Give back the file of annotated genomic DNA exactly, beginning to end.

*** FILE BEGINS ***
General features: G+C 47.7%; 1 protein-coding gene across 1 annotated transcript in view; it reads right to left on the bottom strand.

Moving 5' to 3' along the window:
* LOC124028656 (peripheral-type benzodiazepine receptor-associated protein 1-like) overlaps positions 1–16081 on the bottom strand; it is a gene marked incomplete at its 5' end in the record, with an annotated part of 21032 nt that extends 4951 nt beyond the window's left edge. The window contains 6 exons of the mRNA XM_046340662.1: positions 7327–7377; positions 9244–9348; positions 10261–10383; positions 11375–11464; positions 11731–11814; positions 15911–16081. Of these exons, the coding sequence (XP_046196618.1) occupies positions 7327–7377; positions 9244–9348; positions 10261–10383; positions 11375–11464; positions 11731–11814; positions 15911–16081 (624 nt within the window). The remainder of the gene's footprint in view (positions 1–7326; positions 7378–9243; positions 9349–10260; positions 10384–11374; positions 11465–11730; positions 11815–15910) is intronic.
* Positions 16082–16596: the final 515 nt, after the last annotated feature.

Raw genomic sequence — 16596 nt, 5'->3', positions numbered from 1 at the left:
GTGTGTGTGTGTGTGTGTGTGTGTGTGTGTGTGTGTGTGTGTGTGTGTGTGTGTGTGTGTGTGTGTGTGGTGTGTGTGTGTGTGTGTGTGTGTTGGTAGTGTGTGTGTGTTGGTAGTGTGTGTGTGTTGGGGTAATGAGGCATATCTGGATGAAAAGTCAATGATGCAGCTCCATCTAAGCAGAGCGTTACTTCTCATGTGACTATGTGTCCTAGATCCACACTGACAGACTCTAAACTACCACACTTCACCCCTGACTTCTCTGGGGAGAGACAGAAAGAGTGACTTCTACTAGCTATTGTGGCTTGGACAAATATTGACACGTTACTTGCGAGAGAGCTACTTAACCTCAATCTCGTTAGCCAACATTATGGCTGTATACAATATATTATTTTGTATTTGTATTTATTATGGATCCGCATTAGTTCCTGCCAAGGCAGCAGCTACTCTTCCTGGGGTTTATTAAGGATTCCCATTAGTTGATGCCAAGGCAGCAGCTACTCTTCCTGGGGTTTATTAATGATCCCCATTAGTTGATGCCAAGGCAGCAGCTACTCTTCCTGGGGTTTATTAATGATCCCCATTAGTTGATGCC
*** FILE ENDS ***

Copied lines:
General features: G+C 47.7%; 1 protein-coding gene across 1 annotated transcript in view; it reads right to left on the bottom strand.

Moving 5' to 3' along the window:
* LOC124028656 (peripheral-type benzodiazepine receptor-associated protein 1-like) overlaps positions 1–16081 on the bottom strand; it is a gene marked incomplete at its 5' end in the record, with an annotated part of 21032 nt that extends 4951 nt beyond the window's left edge. The window contains 6 exons of the mRNA XM_046340662.1: positions 7327–7377; positions 9244–9348; positions 10261–10383; positions 11375–11464; positions 11731–11814; positions 15911–16081. Of these exons, the coding sequence (XP_046196618.1) occupies positions 7327–7377; positions 9244–9348; positions 10261–10383; positions 11375–11464; positions 11731–11814; positions 15911–16081 (624 nt within the window). The remainder of the gene's footprint in view (positions 1–7326; positions 7378–9243; positions 9349–10260; positions 10384–11374; positions 11465–11730; positions 11815–15910) is intronic.
* Positions 16082–16596: the final 515 nt, after the last annotated feature.

Raw genomic sequence — 16596 nt, 5'->3', positions numbered from 1 at the left:
GTGTGTGTGTGTGTGTGTGTGTGTGTGTGTGTGTGTGTGTGTGTGTGTGTGTGTGTGTGTGTGTGTGTGGTGTGTGTGTGTGTGTGTGTGTGTTGGTAGTGTGTGTGTGTTGGTAGTGTGTGTGTGTTGGGGTAATGAGGCATATCTGGATGAAAAGTCAATGATGCAGCTCCATCTAAGCAGAGCGTTACTTCTCATGTGACTATGTGTCCTAGATCCACACTGACAGACTCTAAACTACCACACTTCACCCCTGACTTCTCTGGGGAGAGACAGAAAGAGTGACTTCTACTAGCTATTGTGGCTTGGACAAATATTGACACGTTACTTGCGAGAGAGCTACTTAACCTCAATCTCGTTAGCCAACATTATGGCTGTATACAATATATTATTTTGTATTTGTATTTATTATGGATCCGCATTAGTTCCTGCCAAGGCAGCAGCTACTCTTCCTGGGGTTTATTAAGGATTCCCATTAGTTGATGCCAAGGCAGCAGCTACTCTTCCTGGGGTTTATTAATGATCCCCATTAGTTGATGCCAAGGCAGCAGCTACTCTTCCTGGGGTTTATTAATGATCCCCATTAGTTGATGCC